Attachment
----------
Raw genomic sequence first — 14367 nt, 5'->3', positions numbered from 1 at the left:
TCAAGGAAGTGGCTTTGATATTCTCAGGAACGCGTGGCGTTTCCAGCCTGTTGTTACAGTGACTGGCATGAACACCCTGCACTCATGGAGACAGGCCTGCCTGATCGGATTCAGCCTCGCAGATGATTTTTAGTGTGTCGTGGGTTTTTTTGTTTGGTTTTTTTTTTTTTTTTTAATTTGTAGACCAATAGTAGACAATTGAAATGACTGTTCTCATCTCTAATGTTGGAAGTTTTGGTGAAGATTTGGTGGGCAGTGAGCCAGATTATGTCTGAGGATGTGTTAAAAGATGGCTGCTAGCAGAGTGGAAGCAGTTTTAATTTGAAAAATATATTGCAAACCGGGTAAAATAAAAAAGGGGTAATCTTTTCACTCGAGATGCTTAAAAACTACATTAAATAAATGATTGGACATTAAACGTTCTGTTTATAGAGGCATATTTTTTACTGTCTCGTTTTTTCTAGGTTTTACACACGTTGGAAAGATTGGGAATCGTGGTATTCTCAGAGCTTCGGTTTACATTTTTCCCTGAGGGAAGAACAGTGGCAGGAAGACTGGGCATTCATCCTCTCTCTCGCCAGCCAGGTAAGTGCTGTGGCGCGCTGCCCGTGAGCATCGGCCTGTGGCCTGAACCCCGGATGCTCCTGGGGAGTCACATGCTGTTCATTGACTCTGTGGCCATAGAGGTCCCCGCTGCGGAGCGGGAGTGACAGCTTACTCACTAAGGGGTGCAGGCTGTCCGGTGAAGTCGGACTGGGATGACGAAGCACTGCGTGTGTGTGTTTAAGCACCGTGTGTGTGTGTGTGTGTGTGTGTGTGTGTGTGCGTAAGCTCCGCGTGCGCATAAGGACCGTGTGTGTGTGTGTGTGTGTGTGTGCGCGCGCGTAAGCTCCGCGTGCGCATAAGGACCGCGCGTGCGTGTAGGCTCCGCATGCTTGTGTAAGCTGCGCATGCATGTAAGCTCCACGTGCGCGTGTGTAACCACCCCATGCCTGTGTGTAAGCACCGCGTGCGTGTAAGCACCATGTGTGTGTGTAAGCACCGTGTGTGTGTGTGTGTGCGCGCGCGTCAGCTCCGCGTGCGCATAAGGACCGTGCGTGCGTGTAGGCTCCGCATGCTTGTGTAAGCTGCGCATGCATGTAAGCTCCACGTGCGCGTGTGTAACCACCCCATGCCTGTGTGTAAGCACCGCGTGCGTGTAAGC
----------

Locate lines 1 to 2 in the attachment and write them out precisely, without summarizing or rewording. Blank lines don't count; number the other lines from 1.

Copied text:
Raw genomic sequence first — 14367 nt, 5'->3', positions numbered from 1 at the left:
TCAAGGAAGTGGCTTTGATATTCTCAGGAACGCGTGGCGTTTCCAGCCTGTTGTTACAGTGACTGGCATGAACACCCTGCACTCATGGAGACAGGCCTGCCTGATCGGATTCAGCCTCGCAGATGATTTTTAGTGTGTCGTGGGTTTTTTTGTTTGGTTTTTTTTTTTTTTTTTAATTTGTAGACCAATAGTAGACAATTGAAATGACTGTTCTCATCTCTAATGTTGGAAGTTTTGGTGAAGATTTGGTGGGCAGTGAGCCAGATTATGTCTGAGGATGTGTTAAAAGATGGCTGCTAGCAGAGTGGAAGCAGTTTTAATTTGAAAAATATATTGCAAACCGGGTAAAATAAAAAAGGGGTAATCTTTTCACTCGAGATGCTTAAAAACTACATTAAATAAATGATTGGACATTAAACGTTCTGTTTATAGAGGCATATTTTTTACTGTCTCGTTTTTTCTAGGTTTTACACACGTTGGAAAGATTGGGAATCGTGGTATTCTCAGAGCTTCGGTTTACATTTTTCCCTGAGGGAAGAACAGTGGCAGGAAGACTGGGCATTCATCCTCTCTCTCGCCAGCCAGGTAAGTGCTGTGGCGCGCTGCCCGTGAGCATCGGCCTGTGGCCTGAACCCCGGATGCTCCTGGGGAGTCACATGCTGTTCATTGACTCTGTGGCCATAGAGGTCCCCGCTGCGGAGCGGGAGTGACAGCTTACTCACTAAGGGGTGCAGGCTGTCCGGTGAAGTCGGACTGGGATGACGAAGCACTGCGTGTGTGTGTTTAAGCACCGTGTGTGTGTGTGTGTGTGTGTGTGTGTGTGTGCGTAAGCTCCGCGTGCGCATAAGGACCGTGTGTGTGTGTGTGTGTGTGTGTGCGCGCGCGTAAGCTCCGCGTGCGCATAAGGACCGCGCGTGCGTGTAGGCTCCGCATGCTTGTGTAAGCTGCGCATGCATGTAAGCTCCACGTGCGCGTGTGTAACCACCCCATGCCTGTGTGTAAGCACCGCGTGCGTGTAAGCACCATGTGTGTGTGTAAGCACCGTGTGTGTGTGTGTGTGCGCGCGCGTCAGCTCCGCGTGCGCATAAGGACCGTGCGTGCGTGTAGGCTCCGCATGCTTGTGTAAGCTGCGCATGCATGTAAGCTCCACGTGCGCGTGTGTAACCACCCCATGCCTGTGTGTAAGCACCGCGTGCGTGTAAGC